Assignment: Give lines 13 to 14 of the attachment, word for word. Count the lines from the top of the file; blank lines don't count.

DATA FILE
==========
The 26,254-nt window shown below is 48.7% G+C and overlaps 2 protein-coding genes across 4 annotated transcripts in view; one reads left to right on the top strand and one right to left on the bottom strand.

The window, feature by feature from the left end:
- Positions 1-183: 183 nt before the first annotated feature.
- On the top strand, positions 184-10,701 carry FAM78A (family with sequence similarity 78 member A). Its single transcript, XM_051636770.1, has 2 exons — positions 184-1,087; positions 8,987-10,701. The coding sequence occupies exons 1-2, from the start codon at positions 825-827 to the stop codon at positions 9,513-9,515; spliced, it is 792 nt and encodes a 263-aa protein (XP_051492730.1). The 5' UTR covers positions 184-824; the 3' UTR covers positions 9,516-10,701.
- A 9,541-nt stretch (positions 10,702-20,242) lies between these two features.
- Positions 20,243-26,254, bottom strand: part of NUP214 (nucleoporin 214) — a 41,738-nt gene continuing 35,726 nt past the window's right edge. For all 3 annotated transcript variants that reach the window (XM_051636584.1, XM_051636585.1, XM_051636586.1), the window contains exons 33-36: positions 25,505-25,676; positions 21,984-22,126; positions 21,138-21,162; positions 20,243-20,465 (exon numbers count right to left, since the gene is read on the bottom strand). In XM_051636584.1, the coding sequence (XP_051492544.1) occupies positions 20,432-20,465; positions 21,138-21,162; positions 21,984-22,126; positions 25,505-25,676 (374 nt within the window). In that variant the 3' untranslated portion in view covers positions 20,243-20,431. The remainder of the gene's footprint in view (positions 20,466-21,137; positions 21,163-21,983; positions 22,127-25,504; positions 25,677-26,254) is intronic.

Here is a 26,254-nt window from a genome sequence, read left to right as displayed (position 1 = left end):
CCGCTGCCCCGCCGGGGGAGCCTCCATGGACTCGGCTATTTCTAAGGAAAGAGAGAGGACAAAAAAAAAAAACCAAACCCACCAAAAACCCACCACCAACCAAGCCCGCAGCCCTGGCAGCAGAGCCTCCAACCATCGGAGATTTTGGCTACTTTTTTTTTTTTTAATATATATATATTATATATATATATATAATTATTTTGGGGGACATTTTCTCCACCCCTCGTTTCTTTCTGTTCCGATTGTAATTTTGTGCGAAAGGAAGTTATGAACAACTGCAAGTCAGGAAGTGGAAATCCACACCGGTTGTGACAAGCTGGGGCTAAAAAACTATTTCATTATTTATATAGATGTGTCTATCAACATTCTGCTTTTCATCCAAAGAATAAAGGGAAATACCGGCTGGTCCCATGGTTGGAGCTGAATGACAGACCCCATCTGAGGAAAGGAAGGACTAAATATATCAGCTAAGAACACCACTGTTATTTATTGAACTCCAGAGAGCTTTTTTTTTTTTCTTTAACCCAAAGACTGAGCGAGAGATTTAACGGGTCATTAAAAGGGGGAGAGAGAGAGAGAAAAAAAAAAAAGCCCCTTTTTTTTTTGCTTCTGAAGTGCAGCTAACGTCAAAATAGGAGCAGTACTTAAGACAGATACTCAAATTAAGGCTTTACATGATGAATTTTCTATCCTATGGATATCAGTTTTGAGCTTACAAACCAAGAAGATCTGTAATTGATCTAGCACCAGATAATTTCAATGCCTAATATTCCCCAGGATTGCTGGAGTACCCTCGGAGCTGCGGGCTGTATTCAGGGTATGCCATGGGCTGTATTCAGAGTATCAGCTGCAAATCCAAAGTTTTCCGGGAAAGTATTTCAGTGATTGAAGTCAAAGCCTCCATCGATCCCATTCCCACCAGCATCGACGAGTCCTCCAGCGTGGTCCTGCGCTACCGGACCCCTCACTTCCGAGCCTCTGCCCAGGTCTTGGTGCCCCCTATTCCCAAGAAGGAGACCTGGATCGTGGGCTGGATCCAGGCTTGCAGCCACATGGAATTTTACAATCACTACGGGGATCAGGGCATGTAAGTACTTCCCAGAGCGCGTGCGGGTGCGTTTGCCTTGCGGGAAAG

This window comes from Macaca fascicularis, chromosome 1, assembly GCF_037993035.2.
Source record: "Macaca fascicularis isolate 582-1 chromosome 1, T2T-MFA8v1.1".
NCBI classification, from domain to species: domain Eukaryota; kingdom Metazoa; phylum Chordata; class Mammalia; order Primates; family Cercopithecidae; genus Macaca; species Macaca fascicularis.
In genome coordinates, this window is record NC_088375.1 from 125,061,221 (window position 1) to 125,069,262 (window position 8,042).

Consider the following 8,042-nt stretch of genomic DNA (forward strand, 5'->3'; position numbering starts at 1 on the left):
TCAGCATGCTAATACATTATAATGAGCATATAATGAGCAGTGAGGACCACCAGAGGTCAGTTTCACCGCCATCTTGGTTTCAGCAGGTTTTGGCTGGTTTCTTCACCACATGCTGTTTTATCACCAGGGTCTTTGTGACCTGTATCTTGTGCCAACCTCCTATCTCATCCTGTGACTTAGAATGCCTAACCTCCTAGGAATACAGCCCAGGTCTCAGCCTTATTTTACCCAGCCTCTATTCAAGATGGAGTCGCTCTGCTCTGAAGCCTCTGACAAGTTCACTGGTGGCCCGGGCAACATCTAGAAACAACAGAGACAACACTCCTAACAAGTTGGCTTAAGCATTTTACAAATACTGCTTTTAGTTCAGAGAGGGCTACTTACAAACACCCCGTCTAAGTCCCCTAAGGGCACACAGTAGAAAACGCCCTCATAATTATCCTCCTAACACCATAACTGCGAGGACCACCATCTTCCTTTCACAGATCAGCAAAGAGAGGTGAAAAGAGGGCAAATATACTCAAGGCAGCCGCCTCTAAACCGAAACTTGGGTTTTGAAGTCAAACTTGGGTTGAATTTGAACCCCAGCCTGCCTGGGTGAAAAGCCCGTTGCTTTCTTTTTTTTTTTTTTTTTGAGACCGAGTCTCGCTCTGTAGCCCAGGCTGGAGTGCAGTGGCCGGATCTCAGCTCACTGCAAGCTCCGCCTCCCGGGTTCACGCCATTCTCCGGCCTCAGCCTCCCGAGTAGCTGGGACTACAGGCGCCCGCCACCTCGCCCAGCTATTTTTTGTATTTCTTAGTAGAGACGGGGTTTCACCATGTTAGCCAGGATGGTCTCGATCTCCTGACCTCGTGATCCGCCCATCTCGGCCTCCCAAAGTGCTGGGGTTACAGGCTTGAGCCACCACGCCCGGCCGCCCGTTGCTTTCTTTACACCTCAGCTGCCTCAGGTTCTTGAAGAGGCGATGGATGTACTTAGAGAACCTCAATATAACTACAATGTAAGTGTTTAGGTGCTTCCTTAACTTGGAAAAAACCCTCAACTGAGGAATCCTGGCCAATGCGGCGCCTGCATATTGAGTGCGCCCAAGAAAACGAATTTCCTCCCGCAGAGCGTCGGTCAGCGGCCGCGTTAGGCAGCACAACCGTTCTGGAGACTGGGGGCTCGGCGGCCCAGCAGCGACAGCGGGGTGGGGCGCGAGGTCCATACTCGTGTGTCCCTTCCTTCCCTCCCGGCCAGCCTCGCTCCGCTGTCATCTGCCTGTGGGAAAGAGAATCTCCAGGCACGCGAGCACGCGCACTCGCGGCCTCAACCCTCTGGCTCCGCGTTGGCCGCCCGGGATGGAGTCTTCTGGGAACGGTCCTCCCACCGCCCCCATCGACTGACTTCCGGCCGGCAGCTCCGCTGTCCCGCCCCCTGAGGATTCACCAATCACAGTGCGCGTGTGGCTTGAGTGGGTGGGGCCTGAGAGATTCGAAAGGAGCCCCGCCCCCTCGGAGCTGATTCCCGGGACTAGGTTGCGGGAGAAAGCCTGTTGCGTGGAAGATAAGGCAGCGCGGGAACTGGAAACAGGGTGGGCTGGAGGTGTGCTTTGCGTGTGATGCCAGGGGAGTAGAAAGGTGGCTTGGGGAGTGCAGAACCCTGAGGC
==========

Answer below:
Consider the following 8,042-nt stretch of genomic DNA (forward strand, 5'->3'; position numbering starts at 1 on the left):
TCAGCATGCTAATACATTATAATGAGCATATAATGAGCAGTGAGGACCACCAGAGGTCAGTTTCACCGCCATCTTGGTTTCAGCAGGTTTTGGCTGGTTTCTTCACCACATGCTGTTTTATCACCAGGGTCTTTGTGACCTGTATCTTGTGCCAACCTCCTATCTCATCCTGTGACTTAGAATGCCTAACCTCCTAGGAATACAGCCCAGGTCTCAGCCTTATTTTACCCAGCCTCTATTCAAGATGGAGTCGCTCTGCTCTGAAGCCTCTGACAAGTTCACTGGTGGCCCGGGCAACATCTAGAAACAACAGAGACAACACTCCTAACAAGTTGGCTTAAGCATTTTACAAATACTGCTTTTAGTTCAGAGAGGGCTACTTACAAACACCCCGTCTAAGTCCCCTAAGGGCACACAGTAGAAAACGCCCTCATAATTATCCTCCTAACACCATAACTGCGAGGACCACCATCTTCCTTTCACAGATCAGCAAAGAGAGGTGAAAAGAGGGCAAATATACTCAAGGCAGCCGCCTCTAAACCGAAACTTGGGTTTTGAAGTCAAACTTGGGTTGAATTTGAACCCCAGCCTGCCTGGGTGAAAAGCCCGTTGCTTTCTTTTTTTTTTTTTTTTTGAGACCGAGTCTCGCTCTGTAGCCCAGGCTGGAGTGCAGTGGCCGGATCTCAGCTCACTGCAAGCTCCGCCTCCCGGGTTCACGCCATTCTCCGGCCTCAGCCTCCCGAGTAGCTGGGACTACAGGCGCCCGCCACCTCGCCCAGCTATTTTTTGTATTTCTTAGTAGAGACGGGGTTTCACCATGTTAGCCAGGATGGTCTCGATCTCCTGACCTCGTGATCCGCCCATCTCGGCCTCCCAAAGTGCTGGGGTTACAGGCTTGAGCCACCACGCCCGGCCGCCCGTTGCTTTCTTTACACCTCAGCTGCCTCAGGTTCTTGAAGAGGCGATGGATGTACTTAGAGAACCTCAATATAACTACAATGTAAGTGTTTAGGTGCTTCCTTAACTTGGAAAAAACCCTCAACTGAGGAATCCTGGCCAATGCGGCGCCTGCATATTGAGTGCGCCCAAGAAAACGAATTTCCTCCCGCAGAGCGTCGGTCAGCGGCCGCGTTAGGCAGCACAACCGTTCTGGAGACTGGGGGCTCGGCGGCCCAGCAGCGACAGCGGGGTGGGGCGCGAGGTCCATACTCGTGTGTCCCTTCCTTCCCTCCCGGCCAGCCTCGCTCCGCTGTCATCTGCCTGTGGGAAAGAGAATCTCCAGGCACGCGAGCACGCGCACTCGCGGCCTCAACCCTCTGGCTCCGCGTTGGCCGCCCGGGATGGAGTCTTCTGGGAACGGTCCTCCCACCGCCCCCATCGACTGACTTCCGGCCGGCAGCTCCGCTGTCCCGCCCCCTGAGGATTCACCAATCACAGTGCGCGTGTGGCTTGAGTGGGTGGGGCCTGAGAGATTCGAAAGGAGCCCCGCCCCCTCGGAGCTGATTCCCGGGACTAGGTTGCGGGAGAAAGCCTGTTGCGTGGAAGATAAGGCAGCGCGGGAACTGGAAACAGGGTGGGCTGGAGGTGTGCTTTGCGTGTGATGCCAGGGGAGTAGAAAGGTGGCTTGGGGAGTGCAGAACCCTGAGGC